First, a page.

Amy Kazmin is the FT’s office manager for South Asia

What books have we missed? Share your recommendations below and join our online reading group on Facebook at ft.com/ftbookscafe

More information on Afghanistan from FT Weekend

Mohsin Hamid on the case against the wars

As final disastrous foreign intervention comes to an end, Lahore-based novelist warns of pivot to new conflict

The last days of the “New Afghanistan”

From Kabul, stories of a generation living the last moments of a freedom that is all it has ever known


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Nine New Books We Can’t Wait To Read This Fall | Literature https://stetmagazine.com/nine-new-books-we-cant-wait-to-read-this-fall-literature/ https://stetmagazine.com/nine-new-books-we-cant-wait-to-read-this-fall-literature/#respond Wed, 01 Sep 2021 09:10:44 +0000 https://stetmagazine.com/nine-new-books-we-cant-wait-to-read-this-fall-literature/ Click to enlarge I was working as a literary arts coordinator when the pandemic hit, and a lot of the work was recommending books to clients and working with small newspaper publishers to make sure their work wasn’t being pushed to margin. Readers, even the most avid, suddenly had a shorter attention span for books. […]]]>

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I was working as a literary arts coordinator when the pandemic hit, and a lot of the work was recommending books to clients and working with small newspaper publishers to make sure their work wasn’t being pushed to margin.

Readers, even the most avid, suddenly had a shorter attention span for books. They wanted light, hopeful, or educational content. Stress and despair almost numbed them to great literature.

On the marketing side, that meant pushing the news into book clubs under labels such as “Short books for short attention spans.” Of course, reading interests change seasonally. I mean, no one brings Tolstoy to the beach! But it was something quite different. And, if I’m being honest, I was also in the throes of stagnation.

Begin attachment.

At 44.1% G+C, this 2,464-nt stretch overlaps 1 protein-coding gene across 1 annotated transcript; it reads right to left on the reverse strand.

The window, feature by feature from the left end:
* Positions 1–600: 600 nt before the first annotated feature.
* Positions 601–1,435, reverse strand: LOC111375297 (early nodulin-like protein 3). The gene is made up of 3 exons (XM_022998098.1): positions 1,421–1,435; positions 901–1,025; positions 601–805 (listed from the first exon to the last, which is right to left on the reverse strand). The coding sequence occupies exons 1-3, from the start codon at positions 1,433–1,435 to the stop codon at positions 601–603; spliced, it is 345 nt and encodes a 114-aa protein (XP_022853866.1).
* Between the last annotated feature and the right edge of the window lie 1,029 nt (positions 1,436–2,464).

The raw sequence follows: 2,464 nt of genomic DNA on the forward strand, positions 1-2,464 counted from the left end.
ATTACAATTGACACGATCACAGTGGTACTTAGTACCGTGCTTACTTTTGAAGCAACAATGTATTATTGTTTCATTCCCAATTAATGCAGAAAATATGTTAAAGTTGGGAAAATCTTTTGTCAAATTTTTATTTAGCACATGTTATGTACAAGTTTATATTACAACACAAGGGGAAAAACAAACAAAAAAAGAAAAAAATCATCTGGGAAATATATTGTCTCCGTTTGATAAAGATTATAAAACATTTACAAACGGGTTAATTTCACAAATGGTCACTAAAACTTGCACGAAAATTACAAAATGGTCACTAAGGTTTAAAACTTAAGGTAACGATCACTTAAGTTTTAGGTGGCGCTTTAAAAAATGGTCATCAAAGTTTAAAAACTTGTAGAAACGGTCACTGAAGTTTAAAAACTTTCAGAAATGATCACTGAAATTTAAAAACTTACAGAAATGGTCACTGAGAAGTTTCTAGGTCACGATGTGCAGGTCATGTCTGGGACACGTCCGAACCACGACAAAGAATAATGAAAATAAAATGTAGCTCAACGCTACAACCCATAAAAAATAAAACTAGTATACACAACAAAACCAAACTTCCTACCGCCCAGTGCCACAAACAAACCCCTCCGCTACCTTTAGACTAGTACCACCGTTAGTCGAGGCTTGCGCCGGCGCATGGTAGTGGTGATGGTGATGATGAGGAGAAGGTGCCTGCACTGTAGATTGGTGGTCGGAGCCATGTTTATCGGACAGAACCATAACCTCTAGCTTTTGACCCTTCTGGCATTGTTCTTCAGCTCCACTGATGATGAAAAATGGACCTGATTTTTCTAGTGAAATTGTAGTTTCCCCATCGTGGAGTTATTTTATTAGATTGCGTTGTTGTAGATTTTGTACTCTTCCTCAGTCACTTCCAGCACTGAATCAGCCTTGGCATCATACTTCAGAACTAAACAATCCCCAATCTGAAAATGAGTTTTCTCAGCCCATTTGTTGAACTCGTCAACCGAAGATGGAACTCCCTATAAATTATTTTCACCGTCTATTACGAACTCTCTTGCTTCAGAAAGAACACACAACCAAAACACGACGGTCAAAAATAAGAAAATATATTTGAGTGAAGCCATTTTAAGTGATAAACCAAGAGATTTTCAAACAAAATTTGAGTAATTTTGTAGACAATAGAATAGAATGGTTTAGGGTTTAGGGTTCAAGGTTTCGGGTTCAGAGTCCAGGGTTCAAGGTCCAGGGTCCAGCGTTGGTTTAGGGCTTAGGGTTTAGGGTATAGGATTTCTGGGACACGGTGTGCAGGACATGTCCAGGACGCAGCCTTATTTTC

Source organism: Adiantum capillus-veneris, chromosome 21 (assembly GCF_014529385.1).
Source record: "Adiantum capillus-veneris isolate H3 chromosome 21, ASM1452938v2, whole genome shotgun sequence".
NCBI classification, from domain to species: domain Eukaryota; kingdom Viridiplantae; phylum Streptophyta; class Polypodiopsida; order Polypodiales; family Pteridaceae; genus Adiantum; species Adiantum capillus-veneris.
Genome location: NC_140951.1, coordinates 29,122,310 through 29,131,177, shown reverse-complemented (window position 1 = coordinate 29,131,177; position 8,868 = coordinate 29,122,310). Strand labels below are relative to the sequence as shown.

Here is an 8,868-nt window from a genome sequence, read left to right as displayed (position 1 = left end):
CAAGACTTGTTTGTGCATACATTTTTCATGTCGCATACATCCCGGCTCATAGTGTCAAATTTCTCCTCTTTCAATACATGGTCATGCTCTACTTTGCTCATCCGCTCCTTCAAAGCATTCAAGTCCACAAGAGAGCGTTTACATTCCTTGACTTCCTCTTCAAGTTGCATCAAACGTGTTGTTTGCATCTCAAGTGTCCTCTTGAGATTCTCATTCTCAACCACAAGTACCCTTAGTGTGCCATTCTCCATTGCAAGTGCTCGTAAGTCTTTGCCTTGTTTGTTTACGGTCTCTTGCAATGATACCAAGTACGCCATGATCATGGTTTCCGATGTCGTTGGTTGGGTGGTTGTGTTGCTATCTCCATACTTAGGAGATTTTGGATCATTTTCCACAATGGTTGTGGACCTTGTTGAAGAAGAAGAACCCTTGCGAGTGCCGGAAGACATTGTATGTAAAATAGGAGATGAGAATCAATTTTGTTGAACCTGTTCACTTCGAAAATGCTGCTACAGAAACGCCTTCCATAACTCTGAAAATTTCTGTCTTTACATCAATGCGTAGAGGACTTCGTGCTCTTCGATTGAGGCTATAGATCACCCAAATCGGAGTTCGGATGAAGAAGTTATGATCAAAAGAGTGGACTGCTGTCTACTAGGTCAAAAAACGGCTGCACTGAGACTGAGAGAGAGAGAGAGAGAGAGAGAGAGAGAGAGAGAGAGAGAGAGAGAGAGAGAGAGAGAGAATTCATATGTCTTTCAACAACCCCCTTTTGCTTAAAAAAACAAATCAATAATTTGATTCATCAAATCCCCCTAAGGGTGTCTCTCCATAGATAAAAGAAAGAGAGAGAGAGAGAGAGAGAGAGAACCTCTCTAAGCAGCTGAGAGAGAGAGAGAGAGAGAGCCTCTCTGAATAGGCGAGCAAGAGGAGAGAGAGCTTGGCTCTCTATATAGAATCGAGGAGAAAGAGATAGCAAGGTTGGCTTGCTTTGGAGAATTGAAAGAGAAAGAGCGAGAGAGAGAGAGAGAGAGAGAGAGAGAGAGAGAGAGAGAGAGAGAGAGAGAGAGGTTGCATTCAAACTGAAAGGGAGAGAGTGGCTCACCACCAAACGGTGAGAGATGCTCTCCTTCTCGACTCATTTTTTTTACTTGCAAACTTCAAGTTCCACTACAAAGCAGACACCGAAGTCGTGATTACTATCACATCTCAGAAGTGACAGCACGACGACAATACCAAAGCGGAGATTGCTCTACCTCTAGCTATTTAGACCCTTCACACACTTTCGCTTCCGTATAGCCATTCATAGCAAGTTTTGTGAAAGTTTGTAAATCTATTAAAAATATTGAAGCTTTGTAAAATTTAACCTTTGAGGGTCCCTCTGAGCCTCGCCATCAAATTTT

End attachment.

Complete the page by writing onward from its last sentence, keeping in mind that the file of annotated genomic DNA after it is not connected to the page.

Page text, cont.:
How do you get numb minds, including yours, to reopen a book?

My personal tips for finding amazing new works that inspire are: Pay attention to specific publishers, find works that established authors you revere talk about, and look for books by authors who will be visiting Rochester in the months to come.

Let’s hit it:

Adrienne Maree Brown’s “Grievers” (September 7)

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The number of Rochester readers devouring the works of Adrienne Maree Brown is staggering – and I’m thrilled with the love publisher AK Press receives by default.
Now the author of “Pleasure Activism”, “Emergent Strategy” and “We Will Not Cancel Us” has a new book – but it will be something different.

“Grievers” is Brown’s debut novel and launches the new press speculative fiction series, “Black Dawn”.

American Book Award winner Tananarive Due calls Brown “one of our most important voices in Afrofuturism and real world building and says of her latest work: Towards Hope in a Future Detroit.” Each paragraph is lovingly crafted, a story in itself, blending into a tapestry no reader will soon forget.

“The luminous novel” by Mario Levrero, translated by Annie McDermott

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Just as moviegoers trust production companies that regularly release award-winning films, some readers trust a small niche publisher with a solid reputation. I would definitely recommend subscribing to a small press like And Other Stories, which published Mario Levrero’s “The Luminous Novel” in August.

It’s easy to see why the book won an English Pen Award. I found myself laughing out loud while reading it in public. The Uruguayan author masters the hilarious and light nonsense, especially the defeatist diary entries of a writer trying to finish a novel after receiving a Guggenheim Fellowship.